A long time ago during the dark days of the Depression, a little girl named Dolores lived on a farm way, way in the northern penisula of Michigan. Thankfully her father was one of the lucky men who had a job, but often it meant traveling far to the south to find any work he could. You see, he supported two households--his own with his wife and daughter and his parents' with cousins who needed care. Ten people in all.
Although poor, Dolores, or Dodo as she was affectionately called, didn't really feel it. She only felt the love of the family. And, oh, she was doted on. "She looked like Shirley Temple," I was often told. Little Miss Sunshine on the screen and their own little version in Dodo held hope for the future for this family. Even Dodo's dear aunts in the great city of Chicago would spend precious money to outfit their little neice to look like the Darling of the Screen.
Shirley Temple meant happiness and easier days ahead. And, oh, did Dodo love Shirley. She felt like a dream dressed as her favorite star and admired the beautiful Shirley Temple dolls for sale. Her parents and her aunts SO wanted to buy a Shirley Temple doll for their dear one who provided light in such days of darkness, but it was much too much out of their reach to be able to afford such a luxury. But like all people of their day, they were resourceful. Dodo's mother made her own version of a Shirley Temple doll and that doll was simply loved to pieces by Dolores.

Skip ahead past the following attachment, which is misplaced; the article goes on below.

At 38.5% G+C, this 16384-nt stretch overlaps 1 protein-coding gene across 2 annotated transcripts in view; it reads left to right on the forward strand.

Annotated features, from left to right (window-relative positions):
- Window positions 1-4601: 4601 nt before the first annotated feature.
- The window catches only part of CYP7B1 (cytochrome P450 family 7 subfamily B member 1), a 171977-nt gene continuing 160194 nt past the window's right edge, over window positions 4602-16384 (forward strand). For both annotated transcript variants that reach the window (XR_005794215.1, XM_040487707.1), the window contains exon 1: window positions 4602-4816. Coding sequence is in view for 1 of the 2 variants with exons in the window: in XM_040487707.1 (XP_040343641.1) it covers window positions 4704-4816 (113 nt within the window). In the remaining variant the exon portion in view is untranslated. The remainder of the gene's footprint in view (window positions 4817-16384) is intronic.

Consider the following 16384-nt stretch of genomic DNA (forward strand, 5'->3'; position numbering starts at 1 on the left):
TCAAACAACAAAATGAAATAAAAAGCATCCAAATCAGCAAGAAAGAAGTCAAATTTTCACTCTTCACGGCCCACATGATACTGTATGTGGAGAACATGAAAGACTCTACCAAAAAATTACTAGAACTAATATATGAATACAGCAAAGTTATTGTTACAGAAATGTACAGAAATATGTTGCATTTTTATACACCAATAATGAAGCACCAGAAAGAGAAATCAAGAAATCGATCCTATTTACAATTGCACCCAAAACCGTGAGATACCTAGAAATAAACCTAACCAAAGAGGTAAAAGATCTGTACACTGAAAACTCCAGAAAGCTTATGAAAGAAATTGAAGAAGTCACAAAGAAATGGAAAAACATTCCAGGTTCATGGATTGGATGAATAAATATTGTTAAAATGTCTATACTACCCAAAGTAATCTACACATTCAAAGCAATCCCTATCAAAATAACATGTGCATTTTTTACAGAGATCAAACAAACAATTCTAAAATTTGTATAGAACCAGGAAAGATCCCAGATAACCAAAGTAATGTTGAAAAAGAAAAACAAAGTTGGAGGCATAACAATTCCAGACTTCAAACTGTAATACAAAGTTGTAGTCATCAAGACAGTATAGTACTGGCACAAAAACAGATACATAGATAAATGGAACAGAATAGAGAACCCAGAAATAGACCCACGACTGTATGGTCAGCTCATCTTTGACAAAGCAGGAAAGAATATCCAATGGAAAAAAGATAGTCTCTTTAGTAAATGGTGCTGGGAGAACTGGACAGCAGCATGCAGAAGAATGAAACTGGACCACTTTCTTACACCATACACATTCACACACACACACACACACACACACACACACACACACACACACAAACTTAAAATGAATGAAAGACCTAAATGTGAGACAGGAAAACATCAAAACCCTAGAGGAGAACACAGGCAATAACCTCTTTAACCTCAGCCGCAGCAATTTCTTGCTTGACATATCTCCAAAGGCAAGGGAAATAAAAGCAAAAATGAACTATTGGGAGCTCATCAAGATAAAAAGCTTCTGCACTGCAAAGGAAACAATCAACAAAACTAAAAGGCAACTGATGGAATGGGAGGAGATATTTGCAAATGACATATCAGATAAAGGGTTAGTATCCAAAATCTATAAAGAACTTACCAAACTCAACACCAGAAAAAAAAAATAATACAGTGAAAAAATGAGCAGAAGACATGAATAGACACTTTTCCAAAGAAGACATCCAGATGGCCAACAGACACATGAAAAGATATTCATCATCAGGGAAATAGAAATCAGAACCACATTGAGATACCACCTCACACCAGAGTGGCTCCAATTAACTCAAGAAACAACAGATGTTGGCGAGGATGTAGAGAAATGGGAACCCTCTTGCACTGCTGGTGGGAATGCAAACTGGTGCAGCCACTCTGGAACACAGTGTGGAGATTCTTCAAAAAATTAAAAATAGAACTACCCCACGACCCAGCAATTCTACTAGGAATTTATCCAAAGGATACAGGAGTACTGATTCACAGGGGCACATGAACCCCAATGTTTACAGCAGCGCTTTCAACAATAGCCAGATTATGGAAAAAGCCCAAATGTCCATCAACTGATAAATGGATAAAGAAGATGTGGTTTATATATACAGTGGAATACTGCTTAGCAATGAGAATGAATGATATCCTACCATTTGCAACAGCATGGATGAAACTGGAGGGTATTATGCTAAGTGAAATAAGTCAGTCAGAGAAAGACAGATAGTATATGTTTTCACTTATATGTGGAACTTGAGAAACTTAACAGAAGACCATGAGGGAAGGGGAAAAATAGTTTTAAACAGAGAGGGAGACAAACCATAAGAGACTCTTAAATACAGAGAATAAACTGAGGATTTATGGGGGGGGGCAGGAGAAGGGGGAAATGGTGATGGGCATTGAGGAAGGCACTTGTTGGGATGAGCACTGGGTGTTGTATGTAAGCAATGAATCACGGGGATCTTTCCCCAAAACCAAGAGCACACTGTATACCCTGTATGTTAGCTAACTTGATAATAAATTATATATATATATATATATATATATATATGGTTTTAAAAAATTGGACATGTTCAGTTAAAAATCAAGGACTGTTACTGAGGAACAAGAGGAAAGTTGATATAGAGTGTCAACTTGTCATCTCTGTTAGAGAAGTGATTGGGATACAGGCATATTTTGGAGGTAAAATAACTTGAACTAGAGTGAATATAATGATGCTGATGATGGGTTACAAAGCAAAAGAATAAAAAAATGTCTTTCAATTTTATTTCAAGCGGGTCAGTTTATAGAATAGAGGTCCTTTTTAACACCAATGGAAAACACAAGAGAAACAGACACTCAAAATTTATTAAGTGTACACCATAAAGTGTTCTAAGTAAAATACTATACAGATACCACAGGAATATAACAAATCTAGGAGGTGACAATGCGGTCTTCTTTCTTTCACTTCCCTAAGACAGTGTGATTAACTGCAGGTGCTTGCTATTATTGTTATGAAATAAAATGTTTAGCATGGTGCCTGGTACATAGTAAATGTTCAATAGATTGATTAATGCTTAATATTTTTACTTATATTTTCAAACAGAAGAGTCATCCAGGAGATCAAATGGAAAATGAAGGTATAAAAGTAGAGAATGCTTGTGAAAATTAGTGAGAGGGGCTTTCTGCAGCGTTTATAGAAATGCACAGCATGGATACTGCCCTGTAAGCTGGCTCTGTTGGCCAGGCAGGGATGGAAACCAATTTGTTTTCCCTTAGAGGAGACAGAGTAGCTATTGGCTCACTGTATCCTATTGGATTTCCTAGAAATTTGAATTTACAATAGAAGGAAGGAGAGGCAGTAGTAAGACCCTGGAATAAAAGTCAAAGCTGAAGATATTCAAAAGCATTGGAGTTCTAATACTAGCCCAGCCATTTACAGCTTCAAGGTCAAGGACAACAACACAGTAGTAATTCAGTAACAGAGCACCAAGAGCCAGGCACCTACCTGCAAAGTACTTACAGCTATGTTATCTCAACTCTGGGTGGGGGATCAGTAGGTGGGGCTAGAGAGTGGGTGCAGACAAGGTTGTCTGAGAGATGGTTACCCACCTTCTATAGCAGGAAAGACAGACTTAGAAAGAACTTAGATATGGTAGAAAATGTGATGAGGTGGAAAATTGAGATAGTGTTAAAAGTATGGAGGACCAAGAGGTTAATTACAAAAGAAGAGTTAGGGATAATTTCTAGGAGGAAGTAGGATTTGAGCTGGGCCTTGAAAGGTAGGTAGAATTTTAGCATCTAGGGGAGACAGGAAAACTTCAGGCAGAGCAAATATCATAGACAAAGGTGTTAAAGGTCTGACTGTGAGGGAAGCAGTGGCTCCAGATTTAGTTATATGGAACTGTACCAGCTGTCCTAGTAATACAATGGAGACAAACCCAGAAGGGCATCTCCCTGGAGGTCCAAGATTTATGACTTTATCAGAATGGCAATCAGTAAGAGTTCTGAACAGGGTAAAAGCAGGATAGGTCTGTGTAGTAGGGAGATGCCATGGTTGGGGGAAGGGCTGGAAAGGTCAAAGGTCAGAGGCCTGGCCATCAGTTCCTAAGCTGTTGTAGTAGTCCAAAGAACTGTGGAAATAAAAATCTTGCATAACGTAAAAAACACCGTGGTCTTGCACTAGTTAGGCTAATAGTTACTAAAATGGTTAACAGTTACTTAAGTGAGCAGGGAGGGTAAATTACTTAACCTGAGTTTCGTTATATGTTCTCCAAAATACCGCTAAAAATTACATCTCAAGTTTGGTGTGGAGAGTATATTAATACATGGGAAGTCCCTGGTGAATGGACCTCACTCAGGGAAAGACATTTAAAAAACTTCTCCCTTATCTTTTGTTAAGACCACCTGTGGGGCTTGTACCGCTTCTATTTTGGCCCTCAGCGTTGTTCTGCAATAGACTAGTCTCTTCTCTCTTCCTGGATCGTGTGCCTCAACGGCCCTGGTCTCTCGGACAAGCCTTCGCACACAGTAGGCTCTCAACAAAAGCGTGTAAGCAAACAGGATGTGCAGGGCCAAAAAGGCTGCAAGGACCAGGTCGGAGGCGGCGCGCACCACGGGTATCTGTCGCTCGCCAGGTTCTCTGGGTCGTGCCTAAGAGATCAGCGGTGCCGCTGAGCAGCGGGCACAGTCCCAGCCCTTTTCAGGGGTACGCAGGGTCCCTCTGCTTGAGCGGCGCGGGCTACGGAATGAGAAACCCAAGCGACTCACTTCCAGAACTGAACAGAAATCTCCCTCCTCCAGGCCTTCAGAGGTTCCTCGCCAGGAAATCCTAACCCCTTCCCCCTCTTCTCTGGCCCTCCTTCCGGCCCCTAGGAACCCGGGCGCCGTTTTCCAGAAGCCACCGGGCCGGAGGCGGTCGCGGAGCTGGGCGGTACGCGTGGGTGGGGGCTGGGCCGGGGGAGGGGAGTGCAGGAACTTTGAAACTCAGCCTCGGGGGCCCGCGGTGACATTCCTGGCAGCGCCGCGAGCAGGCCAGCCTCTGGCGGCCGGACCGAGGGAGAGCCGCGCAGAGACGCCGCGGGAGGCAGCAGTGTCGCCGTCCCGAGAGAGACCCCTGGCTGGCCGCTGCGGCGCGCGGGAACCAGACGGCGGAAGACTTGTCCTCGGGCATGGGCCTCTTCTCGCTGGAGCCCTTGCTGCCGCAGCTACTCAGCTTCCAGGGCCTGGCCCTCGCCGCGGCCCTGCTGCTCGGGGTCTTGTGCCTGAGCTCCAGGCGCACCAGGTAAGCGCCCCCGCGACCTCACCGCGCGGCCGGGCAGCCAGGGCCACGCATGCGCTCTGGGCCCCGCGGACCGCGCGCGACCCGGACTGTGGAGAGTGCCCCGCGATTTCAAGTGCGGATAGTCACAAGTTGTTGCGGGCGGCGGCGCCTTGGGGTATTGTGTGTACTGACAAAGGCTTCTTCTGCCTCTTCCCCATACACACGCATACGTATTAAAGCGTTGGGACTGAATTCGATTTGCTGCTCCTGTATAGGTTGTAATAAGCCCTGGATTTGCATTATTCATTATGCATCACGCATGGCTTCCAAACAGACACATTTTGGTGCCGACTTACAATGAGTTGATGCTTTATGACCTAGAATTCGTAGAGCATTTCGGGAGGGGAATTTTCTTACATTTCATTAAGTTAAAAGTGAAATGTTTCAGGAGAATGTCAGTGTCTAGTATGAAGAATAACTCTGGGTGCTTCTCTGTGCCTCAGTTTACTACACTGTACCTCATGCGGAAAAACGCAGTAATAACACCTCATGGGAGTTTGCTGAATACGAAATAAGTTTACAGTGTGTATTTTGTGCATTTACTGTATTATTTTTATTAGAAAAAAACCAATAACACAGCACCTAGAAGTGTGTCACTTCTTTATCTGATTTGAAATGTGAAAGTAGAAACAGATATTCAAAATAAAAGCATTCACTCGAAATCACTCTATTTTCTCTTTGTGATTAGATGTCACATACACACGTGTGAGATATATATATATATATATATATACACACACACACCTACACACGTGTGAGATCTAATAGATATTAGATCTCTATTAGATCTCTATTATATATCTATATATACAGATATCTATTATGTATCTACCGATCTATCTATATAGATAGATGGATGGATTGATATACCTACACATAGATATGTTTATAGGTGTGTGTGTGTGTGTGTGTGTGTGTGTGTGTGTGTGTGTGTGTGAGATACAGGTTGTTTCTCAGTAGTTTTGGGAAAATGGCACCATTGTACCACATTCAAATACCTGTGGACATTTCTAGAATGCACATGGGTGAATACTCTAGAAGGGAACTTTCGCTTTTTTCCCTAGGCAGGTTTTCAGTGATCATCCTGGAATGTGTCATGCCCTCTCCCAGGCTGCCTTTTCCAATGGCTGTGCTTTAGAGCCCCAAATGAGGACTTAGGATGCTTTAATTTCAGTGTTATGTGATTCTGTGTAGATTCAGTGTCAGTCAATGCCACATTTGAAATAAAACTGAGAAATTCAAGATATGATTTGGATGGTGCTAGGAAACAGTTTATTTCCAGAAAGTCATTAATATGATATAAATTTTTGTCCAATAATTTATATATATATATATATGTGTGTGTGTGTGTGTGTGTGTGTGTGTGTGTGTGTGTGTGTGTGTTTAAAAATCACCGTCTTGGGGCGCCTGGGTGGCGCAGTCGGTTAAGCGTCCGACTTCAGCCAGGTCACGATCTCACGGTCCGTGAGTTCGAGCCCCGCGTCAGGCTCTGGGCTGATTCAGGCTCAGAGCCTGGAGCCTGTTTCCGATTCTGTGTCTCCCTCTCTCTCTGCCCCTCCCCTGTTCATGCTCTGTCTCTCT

I don't know what happened to that doll after Dodo died at the age of 10. An infection took her just months, I've been told, before the release of the new wonder drug of the age, penicillin. But she lived on in the hearts of the family and stories told particularly by her mother and aunts. Stories told to another little girl many, many years later by a loving grandmother and by gentle great-aunts. "You look so much like Dodo," I was often told with a look of love and hope in watery eyes.
So, you see, Shirley Temple means a lot to my family. So when one particularly loved Shirley Temple doll on eBay went beyond my self-imposed limit I thought my heart was going to break. Stuff and nonsense. I had never gotten that way about a doll--I had never been much of a doll-person in the first place. With a heavy heart I got up the next morning to find that Shirley was gone. Someone had bought her. I couldn't comprehend my dear husband's words--"I hope you like her. Happy Valentine's Day!" What? I don't understand. We don't exchange Valentine's gifts. When I finally understood, I actually had tears of happiness.